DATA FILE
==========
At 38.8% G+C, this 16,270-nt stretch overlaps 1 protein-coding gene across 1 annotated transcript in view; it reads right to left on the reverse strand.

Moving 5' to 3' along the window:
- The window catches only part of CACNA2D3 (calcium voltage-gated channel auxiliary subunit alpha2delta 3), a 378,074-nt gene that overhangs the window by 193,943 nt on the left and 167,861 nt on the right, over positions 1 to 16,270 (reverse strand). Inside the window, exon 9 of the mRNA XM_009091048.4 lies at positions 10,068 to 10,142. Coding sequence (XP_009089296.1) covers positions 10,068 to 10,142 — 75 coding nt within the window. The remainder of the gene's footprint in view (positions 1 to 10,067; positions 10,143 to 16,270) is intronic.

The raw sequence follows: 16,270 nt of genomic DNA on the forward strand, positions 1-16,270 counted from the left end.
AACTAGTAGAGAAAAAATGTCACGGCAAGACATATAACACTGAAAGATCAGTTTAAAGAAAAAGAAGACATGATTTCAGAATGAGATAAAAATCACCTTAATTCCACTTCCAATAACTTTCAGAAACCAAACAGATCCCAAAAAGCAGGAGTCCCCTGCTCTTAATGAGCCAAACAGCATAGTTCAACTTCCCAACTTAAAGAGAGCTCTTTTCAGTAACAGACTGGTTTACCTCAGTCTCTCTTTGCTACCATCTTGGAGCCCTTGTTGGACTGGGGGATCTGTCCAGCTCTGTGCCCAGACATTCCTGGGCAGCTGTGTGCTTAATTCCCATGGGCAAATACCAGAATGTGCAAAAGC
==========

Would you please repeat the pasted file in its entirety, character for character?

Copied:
At 38.8% G+C, this 16,270-nt stretch overlaps 1 protein-coding gene across 1 annotated transcript in view; it reads right to left on the reverse strand.

Moving 5' to 3' along the window:
- The window catches only part of CACNA2D3 (calcium voltage-gated channel auxiliary subunit alpha2delta 3), a 378,074-nt gene that overhangs the window by 193,943 nt on the left and 167,861 nt on the right, over positions 1 to 16,270 (reverse strand). Inside the window, exon 9 of the mRNA XM_009091048.4 lies at positions 10,068 to 10,142. Coding sequence (XP_009089296.1) covers positions 10,068 to 10,142 — 75 coding nt within the window. The remainder of the gene's footprint in view (positions 1 to 10,067; positions 10,143 to 16,270) is intronic.

The raw sequence follows: 16,270 nt of genomic DNA on the forward strand, positions 1-16,270 counted from the left end.
AACTAGTAGAGAAAAAATGTCACGGCAAGACATATAACACTGAAAGATCAGTTTAAAGAAAAAGAAGACATGATTTCAGAATGAGATAAAAATCACCTTAATTCCACTTCCAATAACTTTCAGAAACCAAACAGATCCCAAAAAGCAGGAGTCCCCTGCTCTTAATGAGCCAAACAGCATAGTTCAACTTCCCAACTTAAAGAGAGCTCTTTTCAGTAACAGACTGGTTTACCTCAGTCTCTCTTTGCTACCATCTTGGAGCCCTTGTTGGACTGGGGGATCTGTCCAGCTCTGTGCCCAGACATTCCTGGGCAGCTGTGTGCTTAATTCCCATGGGCAAATACCAGAATGTGCAAAAGC